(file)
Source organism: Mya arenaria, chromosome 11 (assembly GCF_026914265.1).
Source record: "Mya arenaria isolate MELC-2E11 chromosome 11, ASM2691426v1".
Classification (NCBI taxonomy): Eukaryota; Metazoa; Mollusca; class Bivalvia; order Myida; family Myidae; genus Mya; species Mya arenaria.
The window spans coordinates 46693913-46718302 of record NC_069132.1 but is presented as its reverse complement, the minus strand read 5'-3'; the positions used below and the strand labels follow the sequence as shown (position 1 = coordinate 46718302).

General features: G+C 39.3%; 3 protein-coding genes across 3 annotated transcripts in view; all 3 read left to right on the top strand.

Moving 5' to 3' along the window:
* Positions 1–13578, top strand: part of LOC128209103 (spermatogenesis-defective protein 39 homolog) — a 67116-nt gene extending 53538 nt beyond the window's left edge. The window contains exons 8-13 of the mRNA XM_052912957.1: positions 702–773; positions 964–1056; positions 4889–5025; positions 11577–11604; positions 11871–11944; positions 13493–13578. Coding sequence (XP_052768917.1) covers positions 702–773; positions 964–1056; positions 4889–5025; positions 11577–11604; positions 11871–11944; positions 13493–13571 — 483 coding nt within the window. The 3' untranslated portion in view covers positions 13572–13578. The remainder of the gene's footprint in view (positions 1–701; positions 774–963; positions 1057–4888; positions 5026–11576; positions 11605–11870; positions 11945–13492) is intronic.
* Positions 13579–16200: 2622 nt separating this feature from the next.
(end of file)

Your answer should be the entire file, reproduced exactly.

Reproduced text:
Source organism: Mya arenaria, chromosome 11 (assembly GCF_026914265.1).
Source record: "Mya arenaria isolate MELC-2E11 chromosome 11, ASM2691426v1".
Classification (NCBI taxonomy): Eukaryota; Metazoa; Mollusca; class Bivalvia; order Myida; family Myidae; genus Mya; species Mya arenaria.
The window spans coordinates 46693913-46718302 of record NC_069132.1 but is presented as its reverse complement, the minus strand read 5'-3'; the positions used below and the strand labels follow the sequence as shown (position 1 = coordinate 46718302).

General features: G+C 39.3%; 3 protein-coding genes across 3 annotated transcripts in view; all 3 read left to right on the top strand.

Moving 5' to 3' along the window:
* Positions 1–13578, top strand: part of LOC128209103 (spermatogenesis-defective protein 39 homolog) — a 67116-nt gene extending 53538 nt beyond the window's left edge. The window contains exons 8-13 of the mRNA XM_052912957.1: positions 702–773; positions 964–1056; positions 4889–5025; positions 11577–11604; positions 11871–11944; positions 13493–13578. Coding sequence (XP_052768917.1) covers positions 702–773; positions 964–1056; positions 4889–5025; positions 11577–11604; positions 11871–11944; positions 13493–13571 — 483 coding nt within the window. The 3' untranslated portion in view covers positions 13572–13578. The remainder of the gene's footprint in view (positions 1–701; positions 774–963; positions 1057–4888; positions 5026–11576; positions 11605–11870; positions 11945–13492) is intronic.
* Positions 13579–16200: 2622 nt separating this feature from the next.